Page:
Getting out of one’s comfort zone to do volunteer work abroad is not for everyone. It can be hard but not impossible, especially for those who are truly committed to serve and have a zeal to bring about positive change in the lives of impoverished people.
Enter Jose Nuñez Ruiz.
Nuñez Ruiz, 44, has a long history of volunteerism that began when he was only 19 years old.
“My first volunteer work experience was with the Salvation Army’s children program,” he says. “I knew that helping others was my calling and I wanted to do something.”
He recently returned from the Dominica Republic after serving there for two years as a volunteer with the Peace Corps.
His inspiration and encouragement to help those less fortunate than him came from his late mother, Luz Veronica Martinez Ruiz.
“She always taught me to love and serve others,” says Nuñez Ruiz.
A Lancaster resident, Nuñez Ruiz traveled to his native Puerto Rico in 2012 to help his father and spend time with his extended family.
“I enjoyed it so much I decided to move there,” he says. “People here thought I was crazy.”
While in Puerto Rico, he worked at a casino but also joined AmeriCorps, a network of national service programs that address critical community needs.
For three years, he worked in AmeriCorps’ after school programs helping students with math, English and social skills.
“I was assigned to a school in Barrio Cucharilla, in the northern town of Cataño. They have one of the highest rates of school dropouts on the island. I was part of their tutoring program,” he says.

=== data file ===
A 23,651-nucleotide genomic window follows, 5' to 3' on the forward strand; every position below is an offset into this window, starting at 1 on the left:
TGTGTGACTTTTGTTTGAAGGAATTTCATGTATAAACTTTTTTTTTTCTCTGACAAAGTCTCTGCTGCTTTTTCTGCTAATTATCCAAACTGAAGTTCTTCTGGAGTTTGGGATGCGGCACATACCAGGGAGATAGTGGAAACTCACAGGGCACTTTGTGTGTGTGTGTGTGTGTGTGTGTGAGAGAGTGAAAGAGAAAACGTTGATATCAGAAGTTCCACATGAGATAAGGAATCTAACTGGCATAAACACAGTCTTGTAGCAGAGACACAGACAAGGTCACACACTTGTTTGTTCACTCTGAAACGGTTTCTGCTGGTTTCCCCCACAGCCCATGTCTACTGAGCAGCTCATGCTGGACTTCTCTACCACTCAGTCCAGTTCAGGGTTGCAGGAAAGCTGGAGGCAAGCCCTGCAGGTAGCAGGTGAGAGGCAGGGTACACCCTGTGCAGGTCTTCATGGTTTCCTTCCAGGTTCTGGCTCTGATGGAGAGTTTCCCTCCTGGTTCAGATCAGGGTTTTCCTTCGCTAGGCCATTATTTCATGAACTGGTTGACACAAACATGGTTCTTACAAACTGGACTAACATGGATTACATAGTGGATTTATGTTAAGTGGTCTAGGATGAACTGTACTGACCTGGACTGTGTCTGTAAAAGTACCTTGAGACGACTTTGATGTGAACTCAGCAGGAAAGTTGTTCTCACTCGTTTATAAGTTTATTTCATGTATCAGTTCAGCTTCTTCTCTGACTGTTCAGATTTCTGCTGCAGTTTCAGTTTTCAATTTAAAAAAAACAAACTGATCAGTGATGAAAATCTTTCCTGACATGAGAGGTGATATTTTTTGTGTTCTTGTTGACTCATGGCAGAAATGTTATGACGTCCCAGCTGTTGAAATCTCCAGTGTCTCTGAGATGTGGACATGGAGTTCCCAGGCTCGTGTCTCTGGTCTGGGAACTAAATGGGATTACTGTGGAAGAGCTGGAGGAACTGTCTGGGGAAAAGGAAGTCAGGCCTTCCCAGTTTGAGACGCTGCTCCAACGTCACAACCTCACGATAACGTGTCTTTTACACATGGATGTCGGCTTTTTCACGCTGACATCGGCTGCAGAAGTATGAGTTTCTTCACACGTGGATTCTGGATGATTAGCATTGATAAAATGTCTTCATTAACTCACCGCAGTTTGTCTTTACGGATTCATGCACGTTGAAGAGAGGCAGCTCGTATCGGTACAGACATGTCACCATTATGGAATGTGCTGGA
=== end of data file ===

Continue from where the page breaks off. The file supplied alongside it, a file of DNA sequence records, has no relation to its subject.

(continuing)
During that time, another volunteer introduced him to Peace Corps, a program that provides economic and social development to communities in countries around the world.
The woman’s response to his interest in the organization surprised Nuñez Ruiz.
“She said to me, ‘The program is not for people like you.’ and I just stared at her, speechless. To this day, I’m not sure of what she meant,” says Nuñez Ruiz.
Replaying the conversation in his mind gave him the push he needed to take the next step.
“I believe God does things for a reason so the very next day I submitted my application to go to El Salvador with the Peace Corps,” he says.
Volunteers with the Peace Corps immerse themselves in the communities they serve, working with local leaders to tackle the most pressing challenges of that community as they relate to agriculture, environment, community economic development, health, education and youth in development, among other things.
According to the organization’s website, there are 7,367 volunteers currently serving in countries around the world. The majority of them serve in the 2-year program.
“There is a lengthy application process which I found challenging at times, and also a lot of training involved at different levels while you serve,” he says. “You have to meet certain standards in a lot of areas including technical, linguistic, cultural integration and health,” says Nuñez Ruiz.
Unfortunately, Peace Corps suspended their program in El Salvador before he could travel there due to the country’s safety environment.